The steps to making wild counts.
written Jan 8, 2018 (last updated Sep 6, 2021) • by Jon Sullivan • Category: How to count
So you’ve decided to get started counting your wild. Great! What’s next?
Below are steps to make sure that you, and the world, get the most out of your wild counting. Each of these steps is explored in more detail in its own set of pages.
1. Decide what to count
Start by deciding on a consistent core of species that you’ll always count in the wild. It might just be one species you see only occasionally, or it could be several dozen. You’re making the commitment to always count these when you’re watching nature.
You’ll still be able nature watch for other species when you’re out and about, but your commitment will be to consistently count your core. Those are the species that you’ll learn the most about. You’ll document where they are, and aren’t, how that changes over the seasons, what species they interact with, and whether their numbers are trending up, or down.
2. Learn the method
Look at nature, not your screen. Your counting needs to be quick and easy and not get in your way. The best ways to do that are to type your observations in WildCounts shorthand, or speak observations into your phone with WildCounts spoken.
3. Work on your ID skills
If you’re going to count a piece of the wild, you’ll need to be good at identifying your core species. The best place to build up, and demonstrate, your species ID skills is iNaturalist. You can upload your own identified photos and audio recording to see if you’ve got your IDs correct, and you can help others to identify these species in their observations. Both are excellent ways to sharpen your species identification skills.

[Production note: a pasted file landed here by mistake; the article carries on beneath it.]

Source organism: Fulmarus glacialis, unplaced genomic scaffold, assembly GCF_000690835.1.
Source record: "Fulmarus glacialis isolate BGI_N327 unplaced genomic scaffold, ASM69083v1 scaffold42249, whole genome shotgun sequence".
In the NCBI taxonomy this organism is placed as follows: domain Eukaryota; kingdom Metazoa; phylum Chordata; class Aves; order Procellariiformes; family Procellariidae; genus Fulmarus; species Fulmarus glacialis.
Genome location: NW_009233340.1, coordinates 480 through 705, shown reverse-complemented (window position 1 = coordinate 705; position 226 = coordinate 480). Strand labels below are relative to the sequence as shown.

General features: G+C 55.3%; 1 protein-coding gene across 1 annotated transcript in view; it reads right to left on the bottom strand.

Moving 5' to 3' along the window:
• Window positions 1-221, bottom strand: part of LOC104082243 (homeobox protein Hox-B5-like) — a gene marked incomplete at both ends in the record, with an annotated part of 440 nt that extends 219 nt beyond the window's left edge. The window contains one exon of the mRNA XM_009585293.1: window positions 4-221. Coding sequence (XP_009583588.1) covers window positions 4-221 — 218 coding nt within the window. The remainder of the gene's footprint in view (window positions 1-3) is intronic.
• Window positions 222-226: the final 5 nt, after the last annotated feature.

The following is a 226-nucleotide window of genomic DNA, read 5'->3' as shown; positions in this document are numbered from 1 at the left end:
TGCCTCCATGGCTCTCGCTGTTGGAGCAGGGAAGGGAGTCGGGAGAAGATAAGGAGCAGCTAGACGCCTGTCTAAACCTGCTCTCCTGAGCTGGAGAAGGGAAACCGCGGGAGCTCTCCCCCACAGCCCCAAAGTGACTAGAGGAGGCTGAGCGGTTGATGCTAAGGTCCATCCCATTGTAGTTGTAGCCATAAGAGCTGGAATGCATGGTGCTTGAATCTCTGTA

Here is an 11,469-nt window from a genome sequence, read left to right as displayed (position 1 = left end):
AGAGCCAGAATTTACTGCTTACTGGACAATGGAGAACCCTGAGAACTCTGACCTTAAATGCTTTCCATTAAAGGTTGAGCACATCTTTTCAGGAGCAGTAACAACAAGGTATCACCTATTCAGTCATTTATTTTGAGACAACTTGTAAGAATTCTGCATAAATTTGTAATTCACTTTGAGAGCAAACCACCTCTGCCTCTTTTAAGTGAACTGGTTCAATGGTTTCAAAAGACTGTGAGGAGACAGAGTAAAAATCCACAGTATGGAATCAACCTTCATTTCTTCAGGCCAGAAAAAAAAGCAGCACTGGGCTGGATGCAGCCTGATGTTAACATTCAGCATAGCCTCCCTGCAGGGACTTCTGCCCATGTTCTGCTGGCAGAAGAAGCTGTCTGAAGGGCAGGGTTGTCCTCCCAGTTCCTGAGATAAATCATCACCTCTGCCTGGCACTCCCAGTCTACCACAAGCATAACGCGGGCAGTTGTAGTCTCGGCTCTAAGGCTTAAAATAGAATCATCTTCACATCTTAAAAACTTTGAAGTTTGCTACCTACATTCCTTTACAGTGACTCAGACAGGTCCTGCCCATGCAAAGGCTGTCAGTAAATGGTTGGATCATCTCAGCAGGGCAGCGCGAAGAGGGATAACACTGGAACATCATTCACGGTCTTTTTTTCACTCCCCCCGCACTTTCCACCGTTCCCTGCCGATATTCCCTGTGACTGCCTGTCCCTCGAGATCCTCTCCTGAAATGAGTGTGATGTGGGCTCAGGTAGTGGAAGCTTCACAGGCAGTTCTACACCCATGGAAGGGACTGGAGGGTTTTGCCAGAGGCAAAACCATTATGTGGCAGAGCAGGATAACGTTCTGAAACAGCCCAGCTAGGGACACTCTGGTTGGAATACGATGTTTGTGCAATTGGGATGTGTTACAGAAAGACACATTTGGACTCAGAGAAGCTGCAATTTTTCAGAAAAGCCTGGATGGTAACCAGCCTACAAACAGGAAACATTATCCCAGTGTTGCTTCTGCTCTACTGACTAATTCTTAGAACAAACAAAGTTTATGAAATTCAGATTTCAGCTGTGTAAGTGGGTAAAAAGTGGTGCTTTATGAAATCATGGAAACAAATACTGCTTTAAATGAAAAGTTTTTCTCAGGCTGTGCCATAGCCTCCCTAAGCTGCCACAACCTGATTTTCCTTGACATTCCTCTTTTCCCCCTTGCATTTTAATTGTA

5. Gear up
Got a smart phone? Get it set up with the right apps and you’re good to go.
If you want to do more, there’s some extra gear that will help.
6. Share your counts
Wild counts get really useful when they’re shared and combined with others’ counts to uncover much larger patterns and trends. WildCounts.org is not (yet) able to store all your wild counts, but you can freely put them on big data sharing platforms like Figshare and Github. Label them the right way and researchers can find them and weave them together with other data to describe how the natural world is changing.
The WildCounts data format is built to be compatible with international biodiversity data standards and is GBIF compatible (that’s the Global Biodiversity Information Facility). (Uploading biodiversity survey data to GBIF is, at the moment, very difficult unless you work for a biodiversity institution that maintains an authorised data pipe into GBIF. Watch this space.)
Once you’ve made lots of counts, it will be time to head over to the Data section to make sense of the patterns and trends emerging from your counts.